Direct-to-consumer television advertisements of prescription drugs and their impact on physician prescription-writing tendencies

Date
2004-01-01
Authors
Albertson, Jocelyn
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Altmetrics
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Greenlee School of Journalism and Communication
Abstract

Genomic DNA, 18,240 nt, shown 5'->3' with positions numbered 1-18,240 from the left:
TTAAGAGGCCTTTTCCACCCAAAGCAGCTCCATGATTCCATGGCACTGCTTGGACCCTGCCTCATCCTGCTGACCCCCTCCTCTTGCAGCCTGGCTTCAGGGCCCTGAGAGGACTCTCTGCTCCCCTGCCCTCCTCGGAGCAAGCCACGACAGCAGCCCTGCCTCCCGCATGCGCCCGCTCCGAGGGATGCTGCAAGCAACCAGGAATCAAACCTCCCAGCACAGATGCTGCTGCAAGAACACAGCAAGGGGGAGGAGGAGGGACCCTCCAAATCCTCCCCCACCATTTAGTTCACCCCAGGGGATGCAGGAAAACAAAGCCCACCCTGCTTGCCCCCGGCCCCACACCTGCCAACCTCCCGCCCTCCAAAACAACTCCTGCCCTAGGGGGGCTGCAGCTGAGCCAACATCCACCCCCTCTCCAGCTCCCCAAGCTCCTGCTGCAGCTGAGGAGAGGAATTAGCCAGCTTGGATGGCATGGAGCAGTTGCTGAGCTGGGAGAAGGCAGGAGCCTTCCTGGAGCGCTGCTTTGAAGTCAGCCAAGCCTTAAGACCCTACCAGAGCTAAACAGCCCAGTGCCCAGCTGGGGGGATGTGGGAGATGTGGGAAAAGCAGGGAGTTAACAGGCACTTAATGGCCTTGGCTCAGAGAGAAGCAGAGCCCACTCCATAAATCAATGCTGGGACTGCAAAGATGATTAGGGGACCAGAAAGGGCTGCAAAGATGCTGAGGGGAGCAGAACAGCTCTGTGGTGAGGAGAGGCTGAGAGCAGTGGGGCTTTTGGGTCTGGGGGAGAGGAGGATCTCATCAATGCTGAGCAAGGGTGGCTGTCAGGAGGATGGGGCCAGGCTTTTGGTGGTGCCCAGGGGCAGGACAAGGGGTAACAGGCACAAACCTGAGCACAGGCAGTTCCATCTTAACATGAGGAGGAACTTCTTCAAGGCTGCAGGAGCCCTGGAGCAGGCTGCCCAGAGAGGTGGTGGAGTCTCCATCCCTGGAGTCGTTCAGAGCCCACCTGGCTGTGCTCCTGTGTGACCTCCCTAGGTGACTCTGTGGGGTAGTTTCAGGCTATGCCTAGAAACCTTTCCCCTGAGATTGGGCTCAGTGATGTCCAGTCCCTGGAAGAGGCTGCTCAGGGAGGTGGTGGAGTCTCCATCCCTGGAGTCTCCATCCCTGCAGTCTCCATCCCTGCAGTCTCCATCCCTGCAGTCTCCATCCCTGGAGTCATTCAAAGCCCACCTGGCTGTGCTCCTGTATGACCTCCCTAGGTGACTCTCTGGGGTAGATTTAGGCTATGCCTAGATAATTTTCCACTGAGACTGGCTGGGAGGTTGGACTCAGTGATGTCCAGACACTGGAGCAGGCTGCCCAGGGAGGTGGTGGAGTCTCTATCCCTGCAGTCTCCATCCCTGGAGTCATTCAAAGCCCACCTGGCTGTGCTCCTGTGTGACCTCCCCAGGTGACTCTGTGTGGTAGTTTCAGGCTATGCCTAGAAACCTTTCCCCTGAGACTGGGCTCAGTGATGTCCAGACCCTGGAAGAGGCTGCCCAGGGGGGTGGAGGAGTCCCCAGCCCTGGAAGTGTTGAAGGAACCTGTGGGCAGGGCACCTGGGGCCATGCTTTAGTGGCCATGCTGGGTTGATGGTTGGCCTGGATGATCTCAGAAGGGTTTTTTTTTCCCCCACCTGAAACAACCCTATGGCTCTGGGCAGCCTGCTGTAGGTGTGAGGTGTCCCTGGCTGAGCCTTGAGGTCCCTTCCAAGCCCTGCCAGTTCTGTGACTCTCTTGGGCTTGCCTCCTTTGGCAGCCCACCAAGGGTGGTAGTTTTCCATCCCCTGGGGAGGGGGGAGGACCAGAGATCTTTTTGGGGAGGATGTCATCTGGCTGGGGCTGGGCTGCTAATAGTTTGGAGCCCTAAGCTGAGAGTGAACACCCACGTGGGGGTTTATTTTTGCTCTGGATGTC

This study explores the impact of direct-to-consumer television (DTC) prescription drug advertisements on physicians' attitudes toward the pharmaceutical products featured in those ads and their tendency to prescribe those products. In doing so, it examines doctors' responsiveness to patient requests resulting from exposure to such ads. It applies the tenets of the diffusion of innovations theory and the two-step flow hypothesis to better understand the role of patient-doctor interpersonal interaction on physicians' prescription-writing tendencies. This study was inspired by Petroshius, Titus and Hatch (1995) who explored the impact of physicians' attitudes toward pharmaceutical company advertising on physicians' prescription drug writing habits and responsiveness to patient requests. The current inquiry replicates the Petroshius et al. study's objectives although it is a bit more specific in its purpose, focusing on television DTC ads. A self-administered questionnaire was sent to 210 licensed Iowa physicians who are general or family practitioners. The physicians were randomly selected from the 2004 Iowa Medical Society Directory. The findings showed that Iowa physicians are not in favor of televised DTC advertising of prescription products. Furthermore, the results support a revised version of the two-step flow: physicians' attitudes are directly linked and are important contributors to their tendencies to prescribe a product their patients learned about from ads they saw on television.

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